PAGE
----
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Breaking Stereotypes in the Automotive, HVAC Industries

Breaking Stereotypes in the Automotive, HVAC Industries

Two Female Grads Discover Opportunities in Non-Traditional Careers for Women

Kiara Casteneda and Paige Morrison, two recent TCC graduates, used their college time to prepare for careers in traditionally male-dominated industries: Automotive Repair and Refinishing and HVAC. Both women say initially they found the prospect of male-filled classes a bit intimidating. And, both agree that discovering they could earn their place in the classroom prepared them to find their place in the business world.

Morrison, who was sometimes the only female in HVAC classes of 20 or more students, cites her age (early 30s) and the support of fellow students as important factors for completing her associate degree and securing a spot as an apprentice technician at AC Supply, where she maintained and repaired HVAC equipment. That training gave her the technical foundation and people skills to advance to a customer relations manager position at TD Industries. Today, Morrison is involved in internal and external sales and, she says, “Just about a little bit of everything. I love it. It’s really dynamic. You get to work with your hands some days, and you get to solve customers’ problems. It’s challenging sometimes, but I like that there’s always something new to learn.”

Morrison credits her HVAC scholarships through the TCC Foundation in both semesters of her final year as being the financial bridge that allowed her to complete her studies.

Similarly, Castaneda attributes her ability to complete her degree both to her work-study program in TCC’s library and receiving Red River Triumph Car Club scholarships through the TCCD Foundation.

Castaneda, 21, earned an associate degree in Automotive Repair and Refinishing, which led to a job as a technician preparing cars for repair and spray painting with Carvana, an online automotive retailer. She chose the field partly because of her admiration for her uncle, who worked as an automotive mechanic and refinisher while she grew up in Mexico.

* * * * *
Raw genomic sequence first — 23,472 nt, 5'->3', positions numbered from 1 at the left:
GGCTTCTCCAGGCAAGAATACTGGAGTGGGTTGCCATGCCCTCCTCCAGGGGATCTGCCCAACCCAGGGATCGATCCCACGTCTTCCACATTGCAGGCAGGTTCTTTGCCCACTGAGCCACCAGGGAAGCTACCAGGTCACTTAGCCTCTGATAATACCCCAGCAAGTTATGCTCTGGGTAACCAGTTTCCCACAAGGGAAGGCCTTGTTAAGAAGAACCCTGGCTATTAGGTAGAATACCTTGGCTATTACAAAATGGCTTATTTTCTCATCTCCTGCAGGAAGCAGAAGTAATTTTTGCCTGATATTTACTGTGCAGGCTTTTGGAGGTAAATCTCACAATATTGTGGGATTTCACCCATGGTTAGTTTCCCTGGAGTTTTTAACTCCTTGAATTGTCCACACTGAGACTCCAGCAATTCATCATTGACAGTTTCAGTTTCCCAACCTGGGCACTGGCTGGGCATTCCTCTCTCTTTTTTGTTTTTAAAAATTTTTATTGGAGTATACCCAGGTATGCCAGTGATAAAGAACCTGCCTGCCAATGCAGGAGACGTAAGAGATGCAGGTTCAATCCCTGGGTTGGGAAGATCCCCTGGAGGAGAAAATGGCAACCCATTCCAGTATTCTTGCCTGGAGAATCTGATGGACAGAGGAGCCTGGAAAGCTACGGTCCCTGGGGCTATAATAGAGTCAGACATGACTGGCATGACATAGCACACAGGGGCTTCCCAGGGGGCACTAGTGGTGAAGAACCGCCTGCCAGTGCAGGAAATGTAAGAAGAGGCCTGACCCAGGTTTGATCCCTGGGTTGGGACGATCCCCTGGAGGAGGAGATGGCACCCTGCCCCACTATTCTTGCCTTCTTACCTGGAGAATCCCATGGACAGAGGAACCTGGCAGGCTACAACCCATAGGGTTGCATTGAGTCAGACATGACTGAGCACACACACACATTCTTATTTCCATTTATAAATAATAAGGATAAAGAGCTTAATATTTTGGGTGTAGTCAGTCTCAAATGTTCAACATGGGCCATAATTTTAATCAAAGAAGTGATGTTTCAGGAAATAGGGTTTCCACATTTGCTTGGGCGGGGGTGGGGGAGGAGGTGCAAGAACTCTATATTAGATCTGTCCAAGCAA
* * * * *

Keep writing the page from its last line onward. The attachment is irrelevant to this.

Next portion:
“When I finally earned my degree, I thought if he could do it, I could too. And, I really like it,” Castaneda said. “It’s very satisfying. You have a vehicle there that you’ve painted. You can see how it looks and how well you did. It’s really a good feeling.”

It also satisfies her creative arts interests, “I’ve always liked to draw and paint. That’s really why I like it so much. When I was in school, I learned as much as I could so I could get better at the skills I need to be a painter. Ultimately, that is what I would really like to do—be a painter.”

Both women agree that their time at TCC developed the skills, knowledge and confidence needed to establish a solid place in male-dominated environments. And they hope that other female students recognize that they have a realistic opportunity to pursue their interests and careers in whatever fields they choose.

Morrison says that she advises young women to “not be intimidated. A lot of women are pretty intimidated by the idea of going into a class or a job that they think is mostly made up of men. They don’t think that they can do it,” she said. “But I say, don’t be scared to step up and try something new. You’ll be surprised that you can do it.”

Learn how to support TCC students through a Foundation scholarship.